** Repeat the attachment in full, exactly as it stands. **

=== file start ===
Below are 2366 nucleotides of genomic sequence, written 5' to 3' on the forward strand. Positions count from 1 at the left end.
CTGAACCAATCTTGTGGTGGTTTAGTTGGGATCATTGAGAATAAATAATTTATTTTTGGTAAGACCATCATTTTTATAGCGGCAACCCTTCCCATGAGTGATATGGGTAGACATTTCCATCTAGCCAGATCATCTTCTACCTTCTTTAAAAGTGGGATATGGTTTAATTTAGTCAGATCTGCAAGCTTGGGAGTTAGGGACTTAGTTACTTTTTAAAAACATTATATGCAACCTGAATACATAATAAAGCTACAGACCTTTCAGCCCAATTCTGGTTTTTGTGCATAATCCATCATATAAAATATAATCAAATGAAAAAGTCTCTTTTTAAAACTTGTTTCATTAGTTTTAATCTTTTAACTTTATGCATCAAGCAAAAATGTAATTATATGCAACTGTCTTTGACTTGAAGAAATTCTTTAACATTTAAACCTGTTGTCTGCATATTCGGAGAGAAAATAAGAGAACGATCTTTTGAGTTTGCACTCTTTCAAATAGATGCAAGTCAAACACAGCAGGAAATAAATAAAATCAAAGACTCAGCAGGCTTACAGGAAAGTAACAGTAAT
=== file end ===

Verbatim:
Below are 2366 nucleotides of genomic sequence, written 5' to 3' on the forward strand. Positions count from 1 at the left end.
CTGAACCAATCTTGTGGTGGTTTAGTTGGGATCATTGAGAATAAATAATTTATTTTTGGTAAGACCATCATTTTTATAGCGGCAACCCTTCCCATGAGTGATATGGGTAGACATTTCCATCTAGCCAGATCATCTTCTACCTTCTTTAAAAGTGGGATATGGTTTAATTTAGTCAGATCTGCAAGCTTGGGAGTTAGGGACTTAGTTACTTTTTAAAAACATTATATGCAACCTGAATACATAATAAAGCTACAGACCTTTCAGCCCAATTCTGGTTTTTGTGCATAATCCATCATATAAAATATAATCAAATGAAAAAGTCTCTTTTTAAAACTTGTTTCATTAGTTTTAATCTTTTAACTTTATGCATCAAGCAAAAATGTAATTATATGCAACTGTCTTTGACTTGAAGAAATTCTTTAACATTTAAACCTGTTGTCTGCATATTCGGAGAGAAAATAAGAGAACGATCTTTTGAGTTTGCACTCTTTCAAATAGATGCAAGTCAAACACAGCAGGAAATAAATAAAATCAAAGACTCAGCAGGCTTACAGGAAAGTAACAGTAAT